Tribune News Service Full Review
  • Joshua Rothkopf

    Even though Unfriended begins to cheat, springing loud noises and gory cutaways that can’t be explained, there’s a rigor to its dopey, blood-simple conception that you might smile at.

    Time Out New York Full Review
  • Bill Goodykoontz

    It's interesting to wonder how the film will age, given the short shelf life of technology. In two years all this might seem as dated as a dial-up modem, technology not nearly advanced enough to support the action here. But for now Unfriended lives in the moment, as do its characters.

    Arizona Republic Full Review
  • Robert Abele

    As a harangue about cyberbullying, it's purely exploitative, but when Unfriended zeros in on the whiplash mixture of freedom and torment we get from multitasking our online lives? It's srsly fun, imo.

    Los Angeles Times Full Review
  • Manohla Dargis

    It reminds you that today’s horror movies still owe a great debt to Val Lewton, the producer of cheapie classics like “Cat People” (1942) and a virtuoso of shadows who realized that audiences could be entertained if the characters they watched looked like them. “Unfriended” doesn’t have Lewton’s poetry. Yet the filmmakers understand that one way into an audience’s head and nervous system is to fill the screen with the kind of “insipidly normal characters” (as the critic Manny Farber described Lewton’s) you’re happy to see shiver and scream.

    The New York Times Full Review
  • Keith Phipps

    For everything here that’s new and exciting, there’s much that’s way too familiar. The kids are so one-dimensional and unpleasant, it’s hard to care once they start dying off.... Unfriended is often more innovative than scary, too, with some memorable but not particularly chilling and hilariously foreshadowed death scenes.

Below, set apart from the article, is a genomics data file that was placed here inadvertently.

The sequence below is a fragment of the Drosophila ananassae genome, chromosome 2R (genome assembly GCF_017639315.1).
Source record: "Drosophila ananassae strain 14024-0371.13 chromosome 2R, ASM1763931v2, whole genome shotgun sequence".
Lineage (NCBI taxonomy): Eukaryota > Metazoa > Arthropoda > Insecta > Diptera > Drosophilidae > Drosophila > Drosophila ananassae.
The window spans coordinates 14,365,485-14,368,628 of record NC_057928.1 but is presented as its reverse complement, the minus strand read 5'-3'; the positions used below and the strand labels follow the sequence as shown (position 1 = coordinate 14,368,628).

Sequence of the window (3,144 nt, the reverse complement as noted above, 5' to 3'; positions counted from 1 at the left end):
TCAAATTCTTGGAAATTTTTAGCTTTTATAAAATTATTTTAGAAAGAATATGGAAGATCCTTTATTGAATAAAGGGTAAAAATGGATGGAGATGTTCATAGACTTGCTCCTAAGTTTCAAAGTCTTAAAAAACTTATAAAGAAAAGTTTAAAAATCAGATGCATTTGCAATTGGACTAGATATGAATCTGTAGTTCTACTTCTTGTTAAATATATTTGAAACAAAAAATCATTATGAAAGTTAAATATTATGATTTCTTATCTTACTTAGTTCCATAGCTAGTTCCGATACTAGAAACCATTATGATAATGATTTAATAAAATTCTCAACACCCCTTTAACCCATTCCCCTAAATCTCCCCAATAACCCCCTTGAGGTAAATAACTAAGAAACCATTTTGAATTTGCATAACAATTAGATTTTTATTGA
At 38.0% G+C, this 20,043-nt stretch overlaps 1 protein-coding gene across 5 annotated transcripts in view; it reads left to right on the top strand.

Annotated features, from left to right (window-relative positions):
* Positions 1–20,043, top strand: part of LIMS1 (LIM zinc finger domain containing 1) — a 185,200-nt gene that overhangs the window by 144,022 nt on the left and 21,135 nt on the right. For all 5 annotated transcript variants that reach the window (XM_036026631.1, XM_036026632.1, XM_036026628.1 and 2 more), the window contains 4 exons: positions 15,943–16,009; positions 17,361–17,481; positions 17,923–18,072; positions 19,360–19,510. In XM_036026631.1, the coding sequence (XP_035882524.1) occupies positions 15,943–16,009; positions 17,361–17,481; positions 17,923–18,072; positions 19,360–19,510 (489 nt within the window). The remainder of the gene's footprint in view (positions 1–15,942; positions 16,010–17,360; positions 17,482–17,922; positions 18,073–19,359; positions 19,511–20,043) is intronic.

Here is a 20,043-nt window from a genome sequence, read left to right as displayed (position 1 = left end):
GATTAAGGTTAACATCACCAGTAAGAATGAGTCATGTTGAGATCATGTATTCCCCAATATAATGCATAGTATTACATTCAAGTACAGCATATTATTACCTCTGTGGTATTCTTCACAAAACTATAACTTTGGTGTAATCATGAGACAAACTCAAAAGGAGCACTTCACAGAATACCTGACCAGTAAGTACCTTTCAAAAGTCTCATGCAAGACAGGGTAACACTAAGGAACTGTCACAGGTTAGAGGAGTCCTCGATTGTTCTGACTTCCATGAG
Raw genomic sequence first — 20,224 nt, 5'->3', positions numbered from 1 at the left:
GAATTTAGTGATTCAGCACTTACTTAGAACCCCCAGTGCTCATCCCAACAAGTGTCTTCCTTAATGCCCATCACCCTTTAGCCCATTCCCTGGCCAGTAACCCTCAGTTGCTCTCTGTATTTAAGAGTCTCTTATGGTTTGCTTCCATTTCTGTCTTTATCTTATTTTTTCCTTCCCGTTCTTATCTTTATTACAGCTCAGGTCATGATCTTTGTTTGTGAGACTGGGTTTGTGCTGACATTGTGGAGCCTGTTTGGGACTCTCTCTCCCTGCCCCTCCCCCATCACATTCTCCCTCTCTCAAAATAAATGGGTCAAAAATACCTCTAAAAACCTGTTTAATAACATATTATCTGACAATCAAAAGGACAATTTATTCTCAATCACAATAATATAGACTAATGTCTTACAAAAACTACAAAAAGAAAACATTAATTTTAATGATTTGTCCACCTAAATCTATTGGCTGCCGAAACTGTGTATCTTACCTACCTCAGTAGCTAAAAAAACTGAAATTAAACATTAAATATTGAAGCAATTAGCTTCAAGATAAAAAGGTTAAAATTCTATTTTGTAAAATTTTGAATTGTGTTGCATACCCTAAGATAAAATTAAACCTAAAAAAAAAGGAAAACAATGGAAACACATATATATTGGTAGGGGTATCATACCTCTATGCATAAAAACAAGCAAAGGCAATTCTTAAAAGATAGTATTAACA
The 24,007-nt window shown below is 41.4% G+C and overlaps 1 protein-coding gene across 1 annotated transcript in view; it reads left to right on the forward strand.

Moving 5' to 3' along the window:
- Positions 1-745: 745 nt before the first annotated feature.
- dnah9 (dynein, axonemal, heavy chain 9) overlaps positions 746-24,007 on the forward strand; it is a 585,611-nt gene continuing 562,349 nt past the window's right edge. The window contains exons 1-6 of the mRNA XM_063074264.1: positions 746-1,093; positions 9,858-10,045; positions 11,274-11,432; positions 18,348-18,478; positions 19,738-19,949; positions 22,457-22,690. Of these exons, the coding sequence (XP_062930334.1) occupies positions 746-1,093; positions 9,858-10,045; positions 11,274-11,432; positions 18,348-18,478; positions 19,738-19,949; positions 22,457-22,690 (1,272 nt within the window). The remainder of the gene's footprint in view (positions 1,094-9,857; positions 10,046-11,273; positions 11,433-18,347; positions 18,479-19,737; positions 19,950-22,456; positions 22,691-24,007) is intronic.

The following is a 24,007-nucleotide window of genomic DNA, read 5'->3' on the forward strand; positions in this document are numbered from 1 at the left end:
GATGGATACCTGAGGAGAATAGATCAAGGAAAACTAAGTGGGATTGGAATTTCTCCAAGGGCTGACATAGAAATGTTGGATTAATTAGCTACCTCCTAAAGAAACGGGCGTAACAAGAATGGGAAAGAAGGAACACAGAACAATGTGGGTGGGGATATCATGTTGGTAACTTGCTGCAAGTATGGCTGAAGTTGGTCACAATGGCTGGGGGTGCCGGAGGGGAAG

The Dissolve Full Review
  • Peter Debruge

    Simultaneously clever and exasperating, the film puts a novel spin on the genre Roger Ebert dubbed “the Dead Teenager Movie.”

    Variety Full Review
  • Tirdad Derakhshani

    A horror pic with a new gimmick that likely will spawn an entire subgenre of more substandard rubbish.

    Philadelphia Inquirer Full Review
  • Richard Roeper

    The acting is actually pretty solid. These characters are never in the same room, so the performances amount to a collection of solo scenes. But these kids aren’t likable. Perhaps director Gabriadze and writer Nelson Greaves intended to create a Social Media “Scream” and a commentary on cyber-bullying, but Unfriended comes across as disdainful of millennials.

    Chicago Sun-Times Full Review
  • Drew Taylor

    Unfriended is sometimes a blast to watch and is occasionally funny and unnerving, but by its conclusion it becomes screechy and overwrought.

    The Playlist Full Review
  • Marc Savlov

    Unfriended provides a modicum of chills and more gore than you’d expect.

    Austin Chronicle Full Review
  • Jacob Hall

    Unfortunately, the engine underneath that gloss is woefully familiar, offering the same jump scares we’ve seen a thousand times before.

    New York Daily News Full Review
  • Ann Hornaday

    At times, Unfriended really clicks — but ultimately, it’s a drag.

    Washington Post Full Review
  • John DeFore

    In the end one would rather be back at one's own computer, tending to the tedious details of digital life, than watching this clique get pinged to death.

    The Hollywood Reporter Full Review
  • Mark Dujsik

    The movie might just make people associate bullying with a hollow, tedious endeavor that lacks any satisfaction. Full Review
  • Michael Ordona

    There’s no one to root for, not even the dead girl. Nothing seems important enough.

    San Francisco Chronicle Full Review
  • William Goss

    Clever cybernatural thriller.

    Empire Full Review